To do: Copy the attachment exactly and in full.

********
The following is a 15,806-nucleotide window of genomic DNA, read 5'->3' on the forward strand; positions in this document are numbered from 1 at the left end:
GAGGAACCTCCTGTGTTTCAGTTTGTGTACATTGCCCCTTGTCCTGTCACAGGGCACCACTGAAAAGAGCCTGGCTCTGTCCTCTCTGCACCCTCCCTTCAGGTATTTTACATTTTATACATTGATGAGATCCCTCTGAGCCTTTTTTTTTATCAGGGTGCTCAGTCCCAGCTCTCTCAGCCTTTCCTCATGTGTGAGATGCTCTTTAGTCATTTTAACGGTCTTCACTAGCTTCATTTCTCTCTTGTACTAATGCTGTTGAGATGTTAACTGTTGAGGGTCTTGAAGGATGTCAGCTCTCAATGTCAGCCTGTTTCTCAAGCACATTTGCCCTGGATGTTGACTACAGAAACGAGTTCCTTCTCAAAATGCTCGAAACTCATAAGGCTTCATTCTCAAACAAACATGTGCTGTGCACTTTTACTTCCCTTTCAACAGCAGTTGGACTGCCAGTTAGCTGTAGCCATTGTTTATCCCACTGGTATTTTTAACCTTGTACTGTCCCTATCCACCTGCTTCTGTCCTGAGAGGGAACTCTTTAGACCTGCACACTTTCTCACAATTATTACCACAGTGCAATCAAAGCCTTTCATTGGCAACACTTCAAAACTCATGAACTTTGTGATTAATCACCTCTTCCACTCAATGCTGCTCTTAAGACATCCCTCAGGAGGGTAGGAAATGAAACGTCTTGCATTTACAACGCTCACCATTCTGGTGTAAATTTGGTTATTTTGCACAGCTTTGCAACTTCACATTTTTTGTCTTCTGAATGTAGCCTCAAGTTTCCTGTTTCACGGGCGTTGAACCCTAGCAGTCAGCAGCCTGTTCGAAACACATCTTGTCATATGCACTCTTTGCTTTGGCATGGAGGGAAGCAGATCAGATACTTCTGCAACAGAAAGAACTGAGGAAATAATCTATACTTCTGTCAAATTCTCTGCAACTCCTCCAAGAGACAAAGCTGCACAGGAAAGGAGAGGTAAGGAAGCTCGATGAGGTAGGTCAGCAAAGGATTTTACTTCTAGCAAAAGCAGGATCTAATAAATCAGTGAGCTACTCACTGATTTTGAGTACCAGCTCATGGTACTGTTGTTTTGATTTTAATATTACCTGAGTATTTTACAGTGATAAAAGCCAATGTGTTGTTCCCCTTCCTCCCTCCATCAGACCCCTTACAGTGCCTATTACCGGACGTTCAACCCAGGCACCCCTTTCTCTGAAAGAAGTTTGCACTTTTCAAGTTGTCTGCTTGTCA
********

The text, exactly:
The following is a 15,806-nucleotide window of genomic DNA, read 5'->3' on the forward strand; positions in this document are numbered from 1 at the left end:
GAGGAACCTCCTGTGTTTCAGTTTGTGTACATTGCCCCTTGTCCTGTCACAGGGCACCACTGAAAAGAGCCTGGCTCTGTCCTCTCTGCACCCTCCCTTCAGGTATTTTACATTTTATACATTGATGAGATCCCTCTGAGCCTTTTTTTTTATCAGGGTGCTCAGTCCCAGCTCTCTCAGCCTTTCCTCATGTGTGAGATGCTCTTTAGTCATTTTAACGGTCTTCACTAGCTTCATTTCTCTCTTGTACTAATGCTGTTGAGATGTTAACTGTTGAGGGTCTTGAAGGATGTCAGCTCTCAATGTCAGCCTGTTTCTCAAGCACATTTGCCCTGGATGTTGACTACAGAAACGAGTTCCTTCTCAAAATGCTCGAAACTCATAAGGCTTCATTCTCAAACAAACATGTGCTGTGCACTTTTACTTCCCTTTCAACAGCAGTTGGACTGCCAGTTAGCTGTAGCCATTGTTTATCCCACTGGTATTTTTAACCTTGTACTGTCCCTATCCACCTGCTTCTGTCCTGAGAGGGAACTCTTTAGACCTGCACACTTTCTCACAATTATTACCACAGTGCAATCAAAGCCTTTCATTGGCAACACTTCAAAACTCATGAACTTTGTGATTAATCACCTCTTCCACTCAATGCTGCTCTTAAGACATCCCTCAGGAGGGTAGGAAATGAAACGTCTTGCATTTACAACGCTCACCATTCTGGTGTAAATTTGGTTATTTTGCACAGCTTTGCAACTTCACATTTTTTGTCTTCTGAATGTAGCCTCAAGTTTCCTGTTTCACGGGCGTTGAACCCTAGCAGTCAGCAGCCTGTTCGAAACACATCTTGTCATATGCACTCTTTGCTTTGGCATGGAGGGAAGCAGATCAGATACTTCTGCAACAGAAAGAACTGAGGAAATAATCTATACTTCTGTCAAATTCTCTGCAACTCCTCCAAGAGACAAAGCTGCACAGGAAAGGAGAGGTAAGGAAGCTCGATGAGGTAGGTCAGCAAAGGATTTTACTTCTAGCAAAAGCAGGATCTAATAAATCAGTGAGCTACTCACTGATTTTGAGTACCAGCTCATGGTACTGTTGTTTTGATTTTAATATTACCTGAGTATTTTACAGTGATAAAAGCCAATGTGTTGTTCCCCTTCCTCCCTCCATCAGACCCCTTACAGTGCCTATTACCGGACGTTCAACCCAGGCACCCCTTTCTCTGAAAGAAGTTTGCACTTTTCAAGTTGTCTGCTTGTCA